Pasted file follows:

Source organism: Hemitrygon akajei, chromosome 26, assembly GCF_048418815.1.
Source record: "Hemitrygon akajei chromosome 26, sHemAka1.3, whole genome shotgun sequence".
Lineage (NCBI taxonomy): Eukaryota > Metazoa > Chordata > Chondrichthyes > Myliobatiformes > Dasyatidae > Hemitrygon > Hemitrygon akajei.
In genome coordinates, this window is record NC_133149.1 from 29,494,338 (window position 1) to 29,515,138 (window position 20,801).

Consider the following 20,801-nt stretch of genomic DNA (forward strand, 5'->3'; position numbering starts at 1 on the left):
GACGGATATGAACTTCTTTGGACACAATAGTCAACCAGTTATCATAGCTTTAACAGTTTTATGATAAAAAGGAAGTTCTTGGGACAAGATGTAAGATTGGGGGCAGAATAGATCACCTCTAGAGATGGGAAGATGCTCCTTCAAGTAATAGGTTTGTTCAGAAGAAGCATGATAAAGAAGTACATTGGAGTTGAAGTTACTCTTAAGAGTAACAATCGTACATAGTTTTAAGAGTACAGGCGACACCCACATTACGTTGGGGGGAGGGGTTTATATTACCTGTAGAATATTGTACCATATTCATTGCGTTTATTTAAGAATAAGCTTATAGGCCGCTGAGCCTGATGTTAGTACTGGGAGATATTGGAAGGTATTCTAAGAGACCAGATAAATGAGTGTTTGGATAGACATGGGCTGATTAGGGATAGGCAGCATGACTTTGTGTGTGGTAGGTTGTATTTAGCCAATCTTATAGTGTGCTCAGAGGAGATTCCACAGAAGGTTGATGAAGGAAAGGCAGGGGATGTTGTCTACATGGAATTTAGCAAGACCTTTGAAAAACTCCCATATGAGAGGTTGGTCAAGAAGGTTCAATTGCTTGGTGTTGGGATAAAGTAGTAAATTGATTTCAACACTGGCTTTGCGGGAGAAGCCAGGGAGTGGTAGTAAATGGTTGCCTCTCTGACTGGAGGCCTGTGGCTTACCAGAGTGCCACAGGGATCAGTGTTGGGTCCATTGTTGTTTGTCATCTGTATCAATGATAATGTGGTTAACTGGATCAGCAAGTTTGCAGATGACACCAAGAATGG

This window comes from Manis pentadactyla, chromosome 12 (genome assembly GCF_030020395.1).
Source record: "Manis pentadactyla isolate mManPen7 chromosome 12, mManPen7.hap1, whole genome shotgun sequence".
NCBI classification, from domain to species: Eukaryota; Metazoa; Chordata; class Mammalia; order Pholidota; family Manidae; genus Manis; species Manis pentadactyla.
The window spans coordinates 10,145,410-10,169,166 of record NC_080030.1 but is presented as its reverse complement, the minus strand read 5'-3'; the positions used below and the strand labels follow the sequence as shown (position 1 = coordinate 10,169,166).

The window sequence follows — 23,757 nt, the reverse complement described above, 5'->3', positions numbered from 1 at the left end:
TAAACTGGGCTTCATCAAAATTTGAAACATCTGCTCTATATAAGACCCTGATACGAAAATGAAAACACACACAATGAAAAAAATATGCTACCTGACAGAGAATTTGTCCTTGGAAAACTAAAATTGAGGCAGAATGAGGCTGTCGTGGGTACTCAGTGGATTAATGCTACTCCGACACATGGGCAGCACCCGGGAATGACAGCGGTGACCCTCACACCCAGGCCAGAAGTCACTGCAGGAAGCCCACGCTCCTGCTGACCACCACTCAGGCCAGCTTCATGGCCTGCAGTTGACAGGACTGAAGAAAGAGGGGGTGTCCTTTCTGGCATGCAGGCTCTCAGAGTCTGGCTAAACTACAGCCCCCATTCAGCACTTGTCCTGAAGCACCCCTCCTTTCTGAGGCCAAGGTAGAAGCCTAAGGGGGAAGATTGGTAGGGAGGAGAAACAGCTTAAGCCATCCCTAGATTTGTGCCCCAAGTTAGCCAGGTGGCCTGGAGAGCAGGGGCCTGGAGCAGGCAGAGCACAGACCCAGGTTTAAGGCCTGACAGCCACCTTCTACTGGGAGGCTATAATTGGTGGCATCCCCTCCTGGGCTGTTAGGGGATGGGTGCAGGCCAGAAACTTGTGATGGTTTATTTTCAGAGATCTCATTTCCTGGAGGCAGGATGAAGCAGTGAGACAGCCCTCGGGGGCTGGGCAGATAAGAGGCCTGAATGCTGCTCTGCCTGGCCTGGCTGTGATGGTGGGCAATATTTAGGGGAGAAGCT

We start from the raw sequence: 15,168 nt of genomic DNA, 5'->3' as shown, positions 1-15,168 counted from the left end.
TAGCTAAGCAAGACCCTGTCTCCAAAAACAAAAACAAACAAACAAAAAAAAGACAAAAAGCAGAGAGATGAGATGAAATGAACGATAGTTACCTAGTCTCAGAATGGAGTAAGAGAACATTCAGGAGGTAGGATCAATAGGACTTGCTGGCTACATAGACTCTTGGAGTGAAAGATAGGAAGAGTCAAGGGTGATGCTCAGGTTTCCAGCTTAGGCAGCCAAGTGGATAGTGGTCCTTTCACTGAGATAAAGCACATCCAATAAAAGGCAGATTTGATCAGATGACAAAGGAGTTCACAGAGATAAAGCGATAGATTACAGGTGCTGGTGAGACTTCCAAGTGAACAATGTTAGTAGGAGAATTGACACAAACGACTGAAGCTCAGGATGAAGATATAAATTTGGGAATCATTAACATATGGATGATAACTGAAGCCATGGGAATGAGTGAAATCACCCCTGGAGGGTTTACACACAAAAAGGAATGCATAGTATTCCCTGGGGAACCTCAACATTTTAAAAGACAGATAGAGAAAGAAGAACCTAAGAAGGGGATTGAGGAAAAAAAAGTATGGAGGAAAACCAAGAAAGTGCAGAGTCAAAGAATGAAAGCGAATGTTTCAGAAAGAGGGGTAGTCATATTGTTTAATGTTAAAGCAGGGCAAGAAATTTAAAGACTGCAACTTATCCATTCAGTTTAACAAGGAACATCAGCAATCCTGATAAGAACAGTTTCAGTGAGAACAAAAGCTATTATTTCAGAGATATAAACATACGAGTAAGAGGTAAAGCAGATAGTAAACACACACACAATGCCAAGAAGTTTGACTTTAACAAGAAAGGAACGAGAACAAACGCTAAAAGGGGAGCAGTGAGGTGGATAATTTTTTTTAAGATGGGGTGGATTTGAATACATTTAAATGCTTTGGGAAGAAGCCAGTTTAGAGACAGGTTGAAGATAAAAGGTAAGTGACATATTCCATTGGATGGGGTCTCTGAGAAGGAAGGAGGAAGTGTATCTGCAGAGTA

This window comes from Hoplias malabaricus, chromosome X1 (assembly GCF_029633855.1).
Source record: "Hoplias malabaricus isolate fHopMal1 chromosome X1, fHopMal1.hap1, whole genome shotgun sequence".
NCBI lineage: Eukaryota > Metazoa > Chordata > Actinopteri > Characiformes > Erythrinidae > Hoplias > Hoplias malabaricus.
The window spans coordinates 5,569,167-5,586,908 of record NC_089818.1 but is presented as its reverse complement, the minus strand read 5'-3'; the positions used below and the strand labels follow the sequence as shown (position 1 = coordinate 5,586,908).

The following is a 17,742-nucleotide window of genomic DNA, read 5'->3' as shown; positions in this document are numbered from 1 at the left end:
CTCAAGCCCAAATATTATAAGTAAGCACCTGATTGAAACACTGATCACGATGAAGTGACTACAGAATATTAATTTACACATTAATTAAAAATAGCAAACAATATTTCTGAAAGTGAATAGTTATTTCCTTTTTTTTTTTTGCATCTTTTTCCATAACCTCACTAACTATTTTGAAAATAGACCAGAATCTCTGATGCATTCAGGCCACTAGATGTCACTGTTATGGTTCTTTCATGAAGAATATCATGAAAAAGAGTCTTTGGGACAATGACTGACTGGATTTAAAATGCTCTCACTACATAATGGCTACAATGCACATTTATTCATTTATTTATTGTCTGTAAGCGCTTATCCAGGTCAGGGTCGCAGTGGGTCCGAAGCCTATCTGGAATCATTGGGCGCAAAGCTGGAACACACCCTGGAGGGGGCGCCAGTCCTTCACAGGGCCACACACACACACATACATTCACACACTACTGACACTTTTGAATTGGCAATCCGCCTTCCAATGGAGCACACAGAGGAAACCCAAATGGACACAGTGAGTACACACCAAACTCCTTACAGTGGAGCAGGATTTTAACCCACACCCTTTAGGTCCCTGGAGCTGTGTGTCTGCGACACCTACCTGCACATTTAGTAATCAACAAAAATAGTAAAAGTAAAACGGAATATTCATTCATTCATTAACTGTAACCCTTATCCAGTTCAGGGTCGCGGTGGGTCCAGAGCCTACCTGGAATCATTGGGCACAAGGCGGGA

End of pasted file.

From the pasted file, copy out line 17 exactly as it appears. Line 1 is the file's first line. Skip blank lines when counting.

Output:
NCBI lineage: Eukaryota > Metazoa > Chordata > Actinopteri > Characiformes > Erythrinidae > Hoplias > Hoplias malabaricus.